Finding the Area of a Field

It is a tricky matter to find the area of a field that has irregular or meandering boundaries. The standard method is to divide the field into triangular parts. If the boundaries are linear, this is simple. If they twist and turn, then a large number of triangles may be required.

Heron of Alexandria. Triangle of sides a, b and c and altitude h.

When we have the triangles, we calculate the area of each and sum them up. For a right-angled triangle with sides {a}, {b} and hypotenuse {c}, the area is {A = ab/2}. For a general triangle, we learned in school that the area is equal to half the base times the height.

All very well, but constructing the height or altitude is not trivial and, if there are many triangles, it becomes arduous. A better way is to measure the length of the three sides {a}, {b}, {c} and used Heron’s Theorem.

Heron was one of the great Greek mathematicians of Alexandria, following in the tradition of Euclid, Archimedes, Eratosthenes and Apollonius. He lived in the first century, from about AD 10 to AD 70.

We calculate the semi-perimiter {s = \textstyle{\frac{1}{2}}(a+b+c)} and then deduce the area from

\displaystyle A = \sqrt{s(s-a)(s-b)(s-c)} \,.

Heron'<80><99>s result was eminently practical and was of direct use in surveying. For example, if we are measuring land area, it is a simple matter to triangulate a polygonal plot. We can easily measure the length of each side. Heron’s formula then gives the area of each triangle and the total area is the sum of the areas of the triangular elements.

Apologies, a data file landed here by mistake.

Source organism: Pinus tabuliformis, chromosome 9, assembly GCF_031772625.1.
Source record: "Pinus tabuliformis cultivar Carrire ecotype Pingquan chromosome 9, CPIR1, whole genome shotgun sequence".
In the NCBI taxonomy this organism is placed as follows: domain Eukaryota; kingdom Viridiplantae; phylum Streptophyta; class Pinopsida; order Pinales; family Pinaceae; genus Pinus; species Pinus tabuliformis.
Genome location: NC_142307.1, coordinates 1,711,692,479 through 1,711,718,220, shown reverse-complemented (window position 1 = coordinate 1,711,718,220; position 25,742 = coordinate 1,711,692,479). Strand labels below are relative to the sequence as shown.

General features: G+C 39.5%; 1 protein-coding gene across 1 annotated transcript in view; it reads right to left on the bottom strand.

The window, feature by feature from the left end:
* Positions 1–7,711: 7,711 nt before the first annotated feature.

Quatrilateral Fields

General quadrilateral. Sides {a}, {b}, {c}, {d}. Angles {\alpha}, {\beta}, {\gamma}, {\delta}.

The area of a rectangular field is easily found from the product of the length and breadth. For more general quadrilateral fields, we would like to obtain the area from the lengths of the four sides, {a}, {b}, {c}, {d}. In the seventh century, the great Indian mathematician Brahmagupta (c. AD 598–668) gave a formula analogous to Heron’s formula for a quadrilateral. If we define the semi-perimiter {s = \textstyle{\frac{1}{2}}(a+b+c+d)} the area is given by

\displaystyle A = \sqrt{(s-a)(s-b)(s-c)(s-d)} \,.

But it seems that Brahmagupta did not specify that the quadrilateral must be a convex, cyclic quadrilateral. It is clear that the lengths of the four sides alone are insufficient to give the area: just consider a rhombus, which can be collapsed to have vanishing area. However, in the special case of a convex, cyclic quadrilateral, Brahmagupta’s formula is correct.

Bretschneider’s Formula

The area of a general quadrilateral is given by Bretschneider’s formula.

\displaystyle A = \sqrt {(s-a)(s-b)(s-c)(s-d)-abcd\cdot \cos^{2}\left({\frac{\alpha +\gamma }{2}}\right)}

Here, {\alpha} and {\gamma} are the internal angles at two opposite vertices. We could also use the sum of the remaining angles, {\beta + \delta}. This formula works for both convex and concave quadrilaterals (although not crossed ones), whether they are cyclic or otherwise.

Formulas have been obtained for cyclic pentagons, hexagons, heptagons and octagons (see Maley, et al., 2005). However, they become increasingly complicated and it is not clear whether they have any practical utility. The strategy of triangulating a polygonal field and using Heron’s formula may be the simplest and most satisfactory solution.


{\bullet} Maley, F. Miller; Robbins, David P.; Roskies, Julie, 2005: On the areas of cyclic and semicyclic polygons. Adv. Appl. Math., 34(4), 669–689. PDF.

{\bullet} Wikipedia article Bretschneider’s formula. Wiki.

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